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Tomas Knapen, Joel Pearson, Randolph Blake, Raymond van Ee; Increase of perceived speed accompanying onset of interocular suppression. Journal of Vision 2007;7(9):52. https://doi.org/10.1167/7.9.52.
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© ARVO (1962-2015); The Authors (2016-present)
While viewing binocular rivalry between two annular shaped rival targets — a stationary concentric grating and a rotating, radial grating — we noticed a novel, compelling illusion: during transitions from dominance to suppression of the radial grating, its perceived speed of rotation appeared to accelerate markedly. Intrigued by this transient illusion, we devised a matching procedure to measure the magnitude of perceived acceleration and used interocular flash suppression to control the onset of suppression of the radial grating.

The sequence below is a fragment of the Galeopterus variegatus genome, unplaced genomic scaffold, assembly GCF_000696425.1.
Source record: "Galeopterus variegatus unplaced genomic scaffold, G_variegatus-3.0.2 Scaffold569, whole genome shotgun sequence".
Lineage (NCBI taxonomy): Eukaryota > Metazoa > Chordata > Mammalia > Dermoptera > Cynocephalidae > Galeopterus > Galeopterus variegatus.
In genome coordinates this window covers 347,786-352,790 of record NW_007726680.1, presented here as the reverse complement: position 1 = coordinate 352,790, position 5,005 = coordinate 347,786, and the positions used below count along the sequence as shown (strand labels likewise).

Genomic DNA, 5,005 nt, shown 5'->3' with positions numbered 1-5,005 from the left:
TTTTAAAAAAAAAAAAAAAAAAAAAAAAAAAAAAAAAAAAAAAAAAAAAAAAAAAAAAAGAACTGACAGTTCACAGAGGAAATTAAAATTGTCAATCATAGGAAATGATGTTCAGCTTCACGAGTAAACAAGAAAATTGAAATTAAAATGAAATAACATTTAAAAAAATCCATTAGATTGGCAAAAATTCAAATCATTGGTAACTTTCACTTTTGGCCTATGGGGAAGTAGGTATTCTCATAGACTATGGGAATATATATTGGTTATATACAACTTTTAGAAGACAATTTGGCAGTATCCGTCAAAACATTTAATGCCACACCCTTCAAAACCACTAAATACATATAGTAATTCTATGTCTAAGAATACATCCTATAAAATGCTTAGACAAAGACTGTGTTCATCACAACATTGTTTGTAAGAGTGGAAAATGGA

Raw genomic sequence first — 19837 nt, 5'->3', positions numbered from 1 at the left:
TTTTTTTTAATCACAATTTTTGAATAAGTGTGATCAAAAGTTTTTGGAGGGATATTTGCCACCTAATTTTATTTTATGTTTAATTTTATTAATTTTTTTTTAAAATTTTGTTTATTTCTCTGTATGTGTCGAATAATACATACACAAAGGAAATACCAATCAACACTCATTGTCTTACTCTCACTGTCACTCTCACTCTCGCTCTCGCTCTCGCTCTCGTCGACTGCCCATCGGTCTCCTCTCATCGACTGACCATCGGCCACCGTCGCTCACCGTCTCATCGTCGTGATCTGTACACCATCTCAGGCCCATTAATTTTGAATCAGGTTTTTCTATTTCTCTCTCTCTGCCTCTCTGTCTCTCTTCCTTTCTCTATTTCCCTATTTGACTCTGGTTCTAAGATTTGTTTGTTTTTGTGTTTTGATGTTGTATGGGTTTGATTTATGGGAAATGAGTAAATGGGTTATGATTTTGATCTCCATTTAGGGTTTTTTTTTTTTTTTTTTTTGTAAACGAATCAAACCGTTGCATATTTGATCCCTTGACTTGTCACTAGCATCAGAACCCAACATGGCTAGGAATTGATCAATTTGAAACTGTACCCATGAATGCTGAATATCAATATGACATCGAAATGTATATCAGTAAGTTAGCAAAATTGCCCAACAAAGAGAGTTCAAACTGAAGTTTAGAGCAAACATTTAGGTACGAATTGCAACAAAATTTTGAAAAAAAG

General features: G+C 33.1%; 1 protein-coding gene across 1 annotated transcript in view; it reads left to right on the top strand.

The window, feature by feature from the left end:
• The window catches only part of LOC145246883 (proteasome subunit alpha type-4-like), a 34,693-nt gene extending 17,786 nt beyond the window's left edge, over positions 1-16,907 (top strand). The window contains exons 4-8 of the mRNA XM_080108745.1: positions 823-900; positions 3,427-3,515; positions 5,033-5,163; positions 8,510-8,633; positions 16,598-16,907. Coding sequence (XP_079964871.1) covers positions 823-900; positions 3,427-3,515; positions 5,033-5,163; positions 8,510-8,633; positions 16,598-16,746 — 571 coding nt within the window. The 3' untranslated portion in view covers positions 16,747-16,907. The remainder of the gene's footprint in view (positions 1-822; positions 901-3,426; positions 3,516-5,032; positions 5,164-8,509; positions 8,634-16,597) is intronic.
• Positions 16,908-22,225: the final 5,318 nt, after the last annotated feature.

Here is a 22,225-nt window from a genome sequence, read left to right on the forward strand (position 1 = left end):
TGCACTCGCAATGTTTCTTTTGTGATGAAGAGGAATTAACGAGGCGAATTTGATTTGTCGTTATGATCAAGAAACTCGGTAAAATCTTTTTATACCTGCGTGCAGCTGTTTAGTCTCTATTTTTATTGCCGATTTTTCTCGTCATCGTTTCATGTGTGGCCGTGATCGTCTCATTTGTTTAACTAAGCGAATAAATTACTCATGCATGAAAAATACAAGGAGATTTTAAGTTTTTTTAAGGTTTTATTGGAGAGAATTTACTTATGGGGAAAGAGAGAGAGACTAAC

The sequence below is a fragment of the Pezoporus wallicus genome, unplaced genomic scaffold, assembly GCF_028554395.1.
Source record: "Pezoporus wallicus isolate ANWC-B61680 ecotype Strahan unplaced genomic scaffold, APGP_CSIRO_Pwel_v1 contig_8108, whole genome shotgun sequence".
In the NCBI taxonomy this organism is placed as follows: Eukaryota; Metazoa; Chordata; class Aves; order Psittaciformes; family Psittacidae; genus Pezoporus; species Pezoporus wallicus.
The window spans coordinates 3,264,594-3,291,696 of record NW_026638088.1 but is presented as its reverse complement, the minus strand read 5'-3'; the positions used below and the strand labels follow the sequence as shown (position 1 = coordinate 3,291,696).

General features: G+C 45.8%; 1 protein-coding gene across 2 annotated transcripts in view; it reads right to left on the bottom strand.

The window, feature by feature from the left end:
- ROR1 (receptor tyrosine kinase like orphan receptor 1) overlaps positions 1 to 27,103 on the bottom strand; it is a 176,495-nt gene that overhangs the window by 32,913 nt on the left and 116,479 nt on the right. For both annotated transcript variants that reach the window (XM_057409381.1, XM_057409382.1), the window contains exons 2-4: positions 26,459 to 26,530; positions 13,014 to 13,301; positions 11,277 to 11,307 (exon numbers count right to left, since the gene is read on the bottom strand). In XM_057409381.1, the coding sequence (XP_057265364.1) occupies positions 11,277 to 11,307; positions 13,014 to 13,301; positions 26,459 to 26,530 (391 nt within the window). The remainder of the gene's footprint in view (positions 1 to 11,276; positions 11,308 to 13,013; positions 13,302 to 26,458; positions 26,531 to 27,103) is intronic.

Results from both experienced and naïve observers show that the magnitude of illusory acceleration increases with the contrast of the stationary pattern that suppresses the rotating radial grating. Acceleration was not experienced, however, when the contours of the radial grating were isoluminant. Nor was acceleration seen when the two dissimilar patterns were physically superimposed and viewed dioptically; interocular rival stimulation is essential to experience the illusion. By varying the duration of the interocular stimulation, we confirmed that illusory acceleration is associated with the transition from dominance to suppression, not with the state of suppression itself. Using an adaptation procedure we confirmed that illusory acceleration is not attributable to contrast or motion adaptation. Moreover, the reported acceleration is opposite to the effects of lowering the contrast of a moving stimulus, a maneuver that strongly decelerates perceived speed as we verified in a control experiment.
Motion perception, it is commonly thought, represents the culmination of neural activity arising in multiple cortical areas within the visual hierarchy. During normal viewing, that distributed activity is seamlessly coordinated, but the illusion described here implies that the onset of interocular suppression can temporarily disrupt that coordination.
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